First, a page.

Reducing your risk of heart attack and stroke with preventive care
Are you at risk for a heart attack, stroke or other cardiovascular diseases?
Heart disease may be the furthest thing from your mind, especially if you are young, have no symptoms or no history of health problems. You may be thinking “my family history is bad and there is nothing I do can except accept my fate” or “I’m too young to have a problem” or “I’m too busy to make changes in my life.” The excuses can go on and on…and honestly, we’ve heard them all.
In reality, though, you can make changes, even small ones, to lower your overall risk of heart disease.
The Risk Factors
The first step in determining your risk is to identify your risk factors. What exactly is a risk factor? According to the World Health Organization, a risk factor is a characteristic that increases your likelihood of developing a disease or injury. Some risk factors for cardiovascular disease include:
- Tobacco use
- Unhealthy diet
- Lack of physical activity
- High blood pressure
- High cholesterol levels
- Diabetes or pre-diabetes
- Family history of heart disease at an early age
Now that we have identified risk factors, let’s discuss ways to eliminate or modify your risk factors. Of course, some risk factors cannot be changed. These include things like age, gender, race and family history:
- Age: According to the American Heart Association computations, about 80% of people who die from cardiovascular disease are 65 years and older. Age itself increases your risk of developing heart disease.
- Gender: Males have an increased risk for heart disease.
- Race: People of African, Hispanic and Native Americans descent are at a greater risk for developing cardiovascular heart disease.
- Family history: Your risk of developing heart disease increases if you have a relative who developed heart disease early, before the age of 55.
Now, let’s look at some modifiable risk factors:
- High blood pressure (BP) is defined as higher than 130/90 on at least two separate occasions on separate days. The target BP is 120/80 regardless of age.
- Smoking is the most preventable risk factor. Smokers have more than twice the risk of developing cardiovascular disease.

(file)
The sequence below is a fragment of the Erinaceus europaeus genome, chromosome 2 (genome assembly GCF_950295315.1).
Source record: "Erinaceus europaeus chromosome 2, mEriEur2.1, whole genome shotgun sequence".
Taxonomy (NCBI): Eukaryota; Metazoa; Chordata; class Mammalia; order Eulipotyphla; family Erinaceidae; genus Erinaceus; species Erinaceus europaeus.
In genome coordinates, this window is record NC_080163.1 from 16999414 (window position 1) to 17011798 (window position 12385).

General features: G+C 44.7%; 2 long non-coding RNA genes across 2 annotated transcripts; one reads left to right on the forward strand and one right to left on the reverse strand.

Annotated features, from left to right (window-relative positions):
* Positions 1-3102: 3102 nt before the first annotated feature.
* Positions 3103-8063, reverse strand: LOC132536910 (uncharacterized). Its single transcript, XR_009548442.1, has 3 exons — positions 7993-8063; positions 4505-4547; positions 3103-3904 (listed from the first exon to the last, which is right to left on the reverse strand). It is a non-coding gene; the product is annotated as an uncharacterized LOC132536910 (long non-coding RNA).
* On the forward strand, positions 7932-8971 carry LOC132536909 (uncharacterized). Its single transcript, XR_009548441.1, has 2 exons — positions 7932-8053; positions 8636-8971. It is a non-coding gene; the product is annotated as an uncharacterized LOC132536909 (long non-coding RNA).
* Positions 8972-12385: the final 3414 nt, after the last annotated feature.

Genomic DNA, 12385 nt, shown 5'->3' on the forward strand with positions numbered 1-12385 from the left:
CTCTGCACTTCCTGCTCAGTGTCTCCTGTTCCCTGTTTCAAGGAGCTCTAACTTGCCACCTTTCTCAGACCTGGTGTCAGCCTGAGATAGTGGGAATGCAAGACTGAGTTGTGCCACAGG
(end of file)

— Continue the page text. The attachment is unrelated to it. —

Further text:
- Cholesterol: LDL (bad) cholesterol contributes to artery blockages or plaques. HDL (good) cholesterol helps keep LDL from sticking to artery walls and reduces plaque buildup.
- Diabetes/pre-diabetes increases your risk of developing cardiovascular disease
- Lack of physical exercise: adults should get a weekly total of at least 150 minutes of moderate aerobic activity, 75 minutes of vigorous aerobic activity or a combination of both.
Lipids & Cardiovascular Prevention Clinic
Making the long-term changes outlined above are sometimes easier said than done. So, we established a Lipids & Cardiovascular Prevention Clinic at our Teays Valley clinic to reduce your risk of cardiovascular disease by helping you customize, manage and maintain a health management plan specific to your needs.
Our clinic team includes a cardiologist and nurse practitioner, who are both board certified. A dietitian and exercise specialist will join the team in the near future.
Clinic services include:
- An assessment of your overall cardiovascular risk
- Lowering risk thru a combination of lifestyle changes with counseling for diet and exercise
- Prescribing and monitoring medications when appropriate
Consider your risks and decide if our Prevention Clinic could benefit you. For more information or to schedule an appointment at Marshall Cardiology – Teays Valley, please call 304-691-8500.
May 01, 2020
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February 06, 2020